issues needs more focus to unearth new ways and means of reaching effective lane cycle
formation and cost allocation mechanism among the partners, in order to maintain the
5.3 Bid type
From the survey, it is clear that the use of combinatorial bidding is promising for full
truckload transportation service procurement. Benefits of using combinatorial auction are
clearly explained especially in (Ledyard et al. 2002). In a combinatorial auction, a carrier
could submit single bids for several distinct lanes. If a particular bid is successful, then the
carrier would obtain the right to serve all lanes within the set (package) submitted. Otherwise
there would be no obligation to ship any incomplete set. This would minimize the risks for
carriers in obtaining only a subset of lanes that are not worth much, or that would incur a loss
in servicing the incomplete set of won lanes due to different repositioning costs.
5.4 Type of Market
Contract market is widely considered by researchers because of the amount of load to be
hauled by the carrier on the one side, and the period of agreement between the two parties
(shipper and carrier) on the other side, which is considerably higher compared to spot market.
The contract is always associated with terms and conditions upon which both parties agree.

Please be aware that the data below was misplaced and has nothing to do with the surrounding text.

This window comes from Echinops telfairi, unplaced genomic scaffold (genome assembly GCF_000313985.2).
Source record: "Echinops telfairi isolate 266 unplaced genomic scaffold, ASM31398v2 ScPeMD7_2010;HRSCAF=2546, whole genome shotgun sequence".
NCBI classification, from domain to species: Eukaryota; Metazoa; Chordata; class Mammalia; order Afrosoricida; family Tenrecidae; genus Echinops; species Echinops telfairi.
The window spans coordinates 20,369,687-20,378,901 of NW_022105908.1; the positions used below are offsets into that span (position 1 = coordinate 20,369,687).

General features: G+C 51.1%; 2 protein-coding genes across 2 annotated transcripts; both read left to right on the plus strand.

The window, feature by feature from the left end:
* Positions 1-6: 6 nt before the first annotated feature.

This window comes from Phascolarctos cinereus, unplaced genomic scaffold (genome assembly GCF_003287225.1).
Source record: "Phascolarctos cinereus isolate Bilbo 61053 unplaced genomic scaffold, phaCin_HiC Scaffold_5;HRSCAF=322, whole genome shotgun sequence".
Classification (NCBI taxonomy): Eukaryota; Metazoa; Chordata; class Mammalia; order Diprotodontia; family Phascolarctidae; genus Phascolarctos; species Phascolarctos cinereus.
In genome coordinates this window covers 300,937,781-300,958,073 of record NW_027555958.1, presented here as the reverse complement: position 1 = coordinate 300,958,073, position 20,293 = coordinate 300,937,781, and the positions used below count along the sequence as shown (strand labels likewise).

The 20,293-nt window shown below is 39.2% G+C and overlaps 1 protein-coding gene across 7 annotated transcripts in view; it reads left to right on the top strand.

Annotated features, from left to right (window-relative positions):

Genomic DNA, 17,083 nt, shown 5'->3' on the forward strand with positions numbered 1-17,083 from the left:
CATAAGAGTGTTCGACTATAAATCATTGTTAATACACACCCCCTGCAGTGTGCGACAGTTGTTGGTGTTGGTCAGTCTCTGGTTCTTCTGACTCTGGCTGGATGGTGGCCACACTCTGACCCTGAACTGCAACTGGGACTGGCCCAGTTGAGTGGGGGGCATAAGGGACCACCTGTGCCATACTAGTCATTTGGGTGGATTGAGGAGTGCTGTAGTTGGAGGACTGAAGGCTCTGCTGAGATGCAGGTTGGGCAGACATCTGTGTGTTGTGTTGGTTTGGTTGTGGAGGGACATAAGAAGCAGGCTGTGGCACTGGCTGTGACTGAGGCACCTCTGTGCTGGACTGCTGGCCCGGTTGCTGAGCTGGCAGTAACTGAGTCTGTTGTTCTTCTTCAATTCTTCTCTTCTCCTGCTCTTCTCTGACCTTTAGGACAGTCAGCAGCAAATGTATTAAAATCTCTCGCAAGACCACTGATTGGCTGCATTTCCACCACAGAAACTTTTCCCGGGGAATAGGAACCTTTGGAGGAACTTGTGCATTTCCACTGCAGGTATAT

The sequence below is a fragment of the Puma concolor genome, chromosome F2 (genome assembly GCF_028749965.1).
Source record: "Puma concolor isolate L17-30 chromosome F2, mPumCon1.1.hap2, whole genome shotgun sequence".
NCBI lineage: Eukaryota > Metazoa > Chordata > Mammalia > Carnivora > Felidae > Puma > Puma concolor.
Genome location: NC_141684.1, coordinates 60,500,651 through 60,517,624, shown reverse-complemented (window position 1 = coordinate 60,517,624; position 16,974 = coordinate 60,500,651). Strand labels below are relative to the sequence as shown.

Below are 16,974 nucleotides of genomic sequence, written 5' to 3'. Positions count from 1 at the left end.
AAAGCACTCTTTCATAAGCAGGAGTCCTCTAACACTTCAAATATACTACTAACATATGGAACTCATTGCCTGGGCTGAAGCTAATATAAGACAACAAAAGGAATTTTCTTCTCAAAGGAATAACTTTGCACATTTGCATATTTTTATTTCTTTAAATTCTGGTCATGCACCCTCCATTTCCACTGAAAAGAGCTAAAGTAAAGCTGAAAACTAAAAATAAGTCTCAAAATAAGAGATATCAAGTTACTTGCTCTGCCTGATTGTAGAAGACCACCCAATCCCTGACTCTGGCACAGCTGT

Works do not only focus on establishing contract but also on sustaining it. For the one time
procurement of transportation service, spot or online market is best suited. In this aspect,
there is quite a considerable number of works considering procurement scenario in spot
market. Moreover, few authors consider the use of agent technology in full truckload
procurement. Further research can be carried out using intelligent agent system with more
realistic input to agents. Similarly, works may be done to include a number of carrier
performance measures during the period of contract for the next allocation period.
Both shipper collaboration and carrier collaboration are addressed in the literature. The
objective is mainly to minimize the empty movement of trucks in the case of carrier
collaboration, so that their profit is maximised. In addition, there are works emphasising the
strategies to be adopted for maintaining the collaboration. However, the survey shows that
only a limited number of works are carried out with a collaboration perspective. Some real